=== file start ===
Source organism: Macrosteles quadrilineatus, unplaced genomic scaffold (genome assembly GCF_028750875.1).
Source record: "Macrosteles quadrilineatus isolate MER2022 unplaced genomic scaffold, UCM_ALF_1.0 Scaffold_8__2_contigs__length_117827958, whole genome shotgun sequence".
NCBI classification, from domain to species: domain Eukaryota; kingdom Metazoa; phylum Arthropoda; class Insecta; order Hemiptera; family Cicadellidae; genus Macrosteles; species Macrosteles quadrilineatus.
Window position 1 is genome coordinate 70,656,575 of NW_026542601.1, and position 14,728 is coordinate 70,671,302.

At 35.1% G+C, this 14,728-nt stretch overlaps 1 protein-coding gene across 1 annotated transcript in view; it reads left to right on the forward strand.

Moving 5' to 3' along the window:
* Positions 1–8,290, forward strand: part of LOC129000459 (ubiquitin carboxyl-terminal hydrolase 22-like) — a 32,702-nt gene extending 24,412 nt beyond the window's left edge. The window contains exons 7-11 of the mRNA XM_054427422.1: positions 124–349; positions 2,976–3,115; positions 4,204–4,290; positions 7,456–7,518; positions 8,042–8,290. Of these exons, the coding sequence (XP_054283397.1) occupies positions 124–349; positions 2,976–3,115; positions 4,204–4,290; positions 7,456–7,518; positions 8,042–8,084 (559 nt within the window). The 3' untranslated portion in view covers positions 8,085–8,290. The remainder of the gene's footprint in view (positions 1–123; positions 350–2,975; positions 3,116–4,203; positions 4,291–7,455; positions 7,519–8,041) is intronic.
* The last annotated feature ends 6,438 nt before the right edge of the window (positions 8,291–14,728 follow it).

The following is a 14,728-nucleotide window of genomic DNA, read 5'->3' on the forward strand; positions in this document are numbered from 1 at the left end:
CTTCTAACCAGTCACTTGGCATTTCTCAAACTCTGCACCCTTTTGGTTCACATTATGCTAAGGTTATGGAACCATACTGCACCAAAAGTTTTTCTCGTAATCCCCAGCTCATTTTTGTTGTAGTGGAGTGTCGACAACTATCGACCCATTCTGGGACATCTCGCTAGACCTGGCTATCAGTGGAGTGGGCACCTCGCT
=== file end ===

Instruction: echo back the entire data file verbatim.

Source organism: Macrosteles quadrilineatus, unplaced genomic scaffold (genome assembly GCF_028750875.1).
Source record: "Macrosteles quadrilineatus isolate MER2022 unplaced genomic scaffold, UCM_ALF_1.0 Scaffold_8__2_contigs__length_117827958, whole genome shotgun sequence".
NCBI classification, from domain to species: domain Eukaryota; kingdom Metazoa; phylum Arthropoda; class Insecta; order Hemiptera; family Cicadellidae; genus Macrosteles; species Macrosteles quadrilineatus.
Window position 1 is genome coordinate 70,656,575 of NW_026542601.1, and position 14,728 is coordinate 70,671,302.

At 35.1% G+C, this 14,728-nt stretch overlaps 1 protein-coding gene across 1 annotated transcript in view; it reads left to right on the forward strand.

Moving 5' to 3' along the window:
* Positions 1–8,290, forward strand: part of LOC129000459 (ubiquitin carboxyl-terminal hydrolase 22-like) — a 32,702-nt gene extending 24,412 nt beyond the window's left edge. The window contains exons 7-11 of the mRNA XM_054427422.1: positions 124–349; positions 2,976–3,115; positions 4,204–4,290; positions 7,456–7,518; positions 8,042–8,290. Of these exons, the coding sequence (XP_054283397.1) occupies positions 124–349; positions 2,976–3,115; positions 4,204–4,290; positions 7,456–7,518; positions 8,042–8,084 (559 nt within the window). The 3' untranslated portion in view covers positions 8,085–8,290. The remainder of the gene's footprint in view (positions 1–123; positions 350–2,975; positions 3,116–4,203; positions 4,291–7,455; positions 7,519–8,041) is intronic.
* The last annotated feature ends 6,438 nt before the right edge of the window (positions 8,291–14,728 follow it).

The following is a 14,728-nucleotide window of genomic DNA, read 5'->3' on the forward strand; positions in this document are numbered from 1 at the left end:
CTTCTAACCAGTCACTTGGCATTTCTCAAACTCTGCACCCTTTTGGTTCACATTATGCTAAGGTTATGGAACCATACTGCACCAAAAGTTTTTCTCGTAATCCCCAGCTCATTTTTGTTGTAGTGGAGTGTCGACAACTATCGACCCATTCTGGGACATCTCGCTAGACCTGGCTATCAGTGGAGTGGGCACCTCGCT